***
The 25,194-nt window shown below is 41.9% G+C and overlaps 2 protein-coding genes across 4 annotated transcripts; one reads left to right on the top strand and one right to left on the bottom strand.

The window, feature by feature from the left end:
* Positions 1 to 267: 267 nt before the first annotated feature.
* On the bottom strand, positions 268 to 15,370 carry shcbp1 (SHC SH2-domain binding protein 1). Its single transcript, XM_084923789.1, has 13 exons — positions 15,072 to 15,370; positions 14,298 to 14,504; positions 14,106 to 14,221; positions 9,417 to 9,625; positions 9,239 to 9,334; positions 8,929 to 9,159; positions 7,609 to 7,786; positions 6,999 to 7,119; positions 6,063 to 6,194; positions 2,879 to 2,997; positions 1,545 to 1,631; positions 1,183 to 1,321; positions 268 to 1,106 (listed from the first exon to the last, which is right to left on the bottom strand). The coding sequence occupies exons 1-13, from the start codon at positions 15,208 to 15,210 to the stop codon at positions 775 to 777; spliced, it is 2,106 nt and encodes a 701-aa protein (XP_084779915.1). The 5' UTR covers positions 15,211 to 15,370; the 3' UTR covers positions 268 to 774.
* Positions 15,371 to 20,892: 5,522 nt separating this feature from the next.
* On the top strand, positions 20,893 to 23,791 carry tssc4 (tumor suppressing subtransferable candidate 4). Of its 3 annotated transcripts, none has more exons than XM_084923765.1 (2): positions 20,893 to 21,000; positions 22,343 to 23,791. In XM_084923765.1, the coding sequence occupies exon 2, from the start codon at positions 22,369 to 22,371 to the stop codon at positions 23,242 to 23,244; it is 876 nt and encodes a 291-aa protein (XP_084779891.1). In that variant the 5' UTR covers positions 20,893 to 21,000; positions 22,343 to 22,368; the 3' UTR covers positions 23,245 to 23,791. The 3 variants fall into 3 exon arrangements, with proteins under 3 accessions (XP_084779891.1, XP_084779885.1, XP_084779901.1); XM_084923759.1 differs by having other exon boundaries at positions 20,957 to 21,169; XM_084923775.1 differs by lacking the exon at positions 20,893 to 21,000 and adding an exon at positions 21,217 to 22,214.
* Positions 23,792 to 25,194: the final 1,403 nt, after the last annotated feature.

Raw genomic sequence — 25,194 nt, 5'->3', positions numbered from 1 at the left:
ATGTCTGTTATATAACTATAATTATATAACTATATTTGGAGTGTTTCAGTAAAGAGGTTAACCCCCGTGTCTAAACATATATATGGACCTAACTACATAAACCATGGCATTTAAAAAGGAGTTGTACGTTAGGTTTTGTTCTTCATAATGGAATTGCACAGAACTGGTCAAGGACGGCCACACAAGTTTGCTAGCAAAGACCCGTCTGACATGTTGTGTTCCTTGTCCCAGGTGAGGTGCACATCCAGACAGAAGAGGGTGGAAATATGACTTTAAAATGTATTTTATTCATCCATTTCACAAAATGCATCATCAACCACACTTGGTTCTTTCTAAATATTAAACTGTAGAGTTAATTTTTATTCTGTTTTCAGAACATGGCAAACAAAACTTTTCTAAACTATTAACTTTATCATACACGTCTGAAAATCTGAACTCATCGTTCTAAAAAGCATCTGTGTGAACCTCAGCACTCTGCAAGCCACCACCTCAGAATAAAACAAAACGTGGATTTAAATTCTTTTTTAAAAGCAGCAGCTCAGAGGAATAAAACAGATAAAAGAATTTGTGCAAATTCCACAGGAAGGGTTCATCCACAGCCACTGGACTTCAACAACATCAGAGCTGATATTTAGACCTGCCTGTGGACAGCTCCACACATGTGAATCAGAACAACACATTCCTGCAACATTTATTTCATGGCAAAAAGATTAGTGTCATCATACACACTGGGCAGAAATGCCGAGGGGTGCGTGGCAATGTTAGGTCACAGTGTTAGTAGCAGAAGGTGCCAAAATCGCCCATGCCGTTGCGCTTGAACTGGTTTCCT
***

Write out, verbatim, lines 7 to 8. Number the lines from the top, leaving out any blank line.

* Positions 23,792 to 25,194: the final 1,403 nt, after the last annotated feature.

Raw genomic sequence — 25,194 nt, 5'->3', positions numbered from 1 at the left: